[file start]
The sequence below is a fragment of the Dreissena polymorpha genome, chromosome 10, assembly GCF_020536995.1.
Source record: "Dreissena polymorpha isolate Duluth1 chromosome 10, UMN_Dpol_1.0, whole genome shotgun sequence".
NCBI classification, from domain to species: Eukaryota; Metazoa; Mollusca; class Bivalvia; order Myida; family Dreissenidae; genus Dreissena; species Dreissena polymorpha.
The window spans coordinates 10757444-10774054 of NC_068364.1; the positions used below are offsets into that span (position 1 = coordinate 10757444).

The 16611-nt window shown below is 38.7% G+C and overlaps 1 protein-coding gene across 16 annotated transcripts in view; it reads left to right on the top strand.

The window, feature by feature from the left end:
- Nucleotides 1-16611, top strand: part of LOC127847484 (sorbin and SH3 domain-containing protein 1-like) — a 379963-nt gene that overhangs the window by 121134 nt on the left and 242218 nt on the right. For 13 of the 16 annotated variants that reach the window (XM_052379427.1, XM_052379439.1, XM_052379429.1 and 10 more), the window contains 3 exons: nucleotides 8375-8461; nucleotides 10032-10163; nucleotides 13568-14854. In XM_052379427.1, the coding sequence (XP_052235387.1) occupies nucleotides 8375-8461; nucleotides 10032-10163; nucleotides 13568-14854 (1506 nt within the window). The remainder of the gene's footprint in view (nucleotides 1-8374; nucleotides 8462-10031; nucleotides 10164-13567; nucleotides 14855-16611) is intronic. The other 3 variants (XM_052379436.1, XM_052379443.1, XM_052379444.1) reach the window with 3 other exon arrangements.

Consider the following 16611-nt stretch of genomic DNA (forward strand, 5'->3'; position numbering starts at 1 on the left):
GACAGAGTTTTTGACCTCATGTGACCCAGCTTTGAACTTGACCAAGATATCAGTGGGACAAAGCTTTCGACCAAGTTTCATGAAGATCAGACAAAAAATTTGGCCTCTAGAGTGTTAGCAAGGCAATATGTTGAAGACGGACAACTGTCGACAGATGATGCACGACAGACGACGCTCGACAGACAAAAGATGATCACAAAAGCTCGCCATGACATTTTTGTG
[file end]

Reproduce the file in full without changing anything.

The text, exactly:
The sequence below is a fragment of the Dreissena polymorpha genome, chromosome 10, assembly GCF_020536995.1.
Source record: "Dreissena polymorpha isolate Duluth1 chromosome 10, UMN_Dpol_1.0, whole genome shotgun sequence".
NCBI classification, from domain to species: Eukaryota; Metazoa; Mollusca; class Bivalvia; order Myida; family Dreissenidae; genus Dreissena; species Dreissena polymorpha.
The window spans coordinates 10757444-10774054 of NC_068364.1; the positions used below are offsets into that span (position 1 = coordinate 10757444).

The 16611-nt window shown below is 38.7% G+C and overlaps 1 protein-coding gene across 16 annotated transcripts in view; it reads left to right on the top strand.

The window, feature by feature from the left end:
- Nucleotides 1-16611, top strand: part of LOC127847484 (sorbin and SH3 domain-containing protein 1-like) — a 379963-nt gene that overhangs the window by 121134 nt on the left and 242218 nt on the right. For 13 of the 16 annotated variants that reach the window (XM_052379427.1, XM_052379439.1, XM_052379429.1 and 10 more), the window contains 3 exons: nucleotides 8375-8461; nucleotides 10032-10163; nucleotides 13568-14854. In XM_052379427.1, the coding sequence (XP_052235387.1) occupies nucleotides 8375-8461; nucleotides 10032-10163; nucleotides 13568-14854 (1506 nt within the window). The remainder of the gene's footprint in view (nucleotides 1-8374; nucleotides 8462-10031; nucleotides 10164-13567; nucleotides 14855-16611) is intronic. The other 3 variants (XM_052379436.1, XM_052379443.1, XM_052379444.1) reach the window with 3 other exon arrangements.

Consider the following 16611-nt stretch of genomic DNA (forward strand, 5'->3'; position numbering starts at 1 on the left):
GACAGAGTTTTTGACCTCATGTGACCCAGCTTTGAACTTGACCAAGATATCAGTGGGACAAAGCTTTCGACCAAGTTTCATGAAGATCAGACAAAAAATTTGGCCTCTAGAGTGTTAGCAAGGCAATATGTTGAAGACGGACAACTGTCGACAGATGATGCACGACAGACGACGCTCGACAGACAAAAGATGATCACAAAAGCTCGCCATGACATTTTTGTG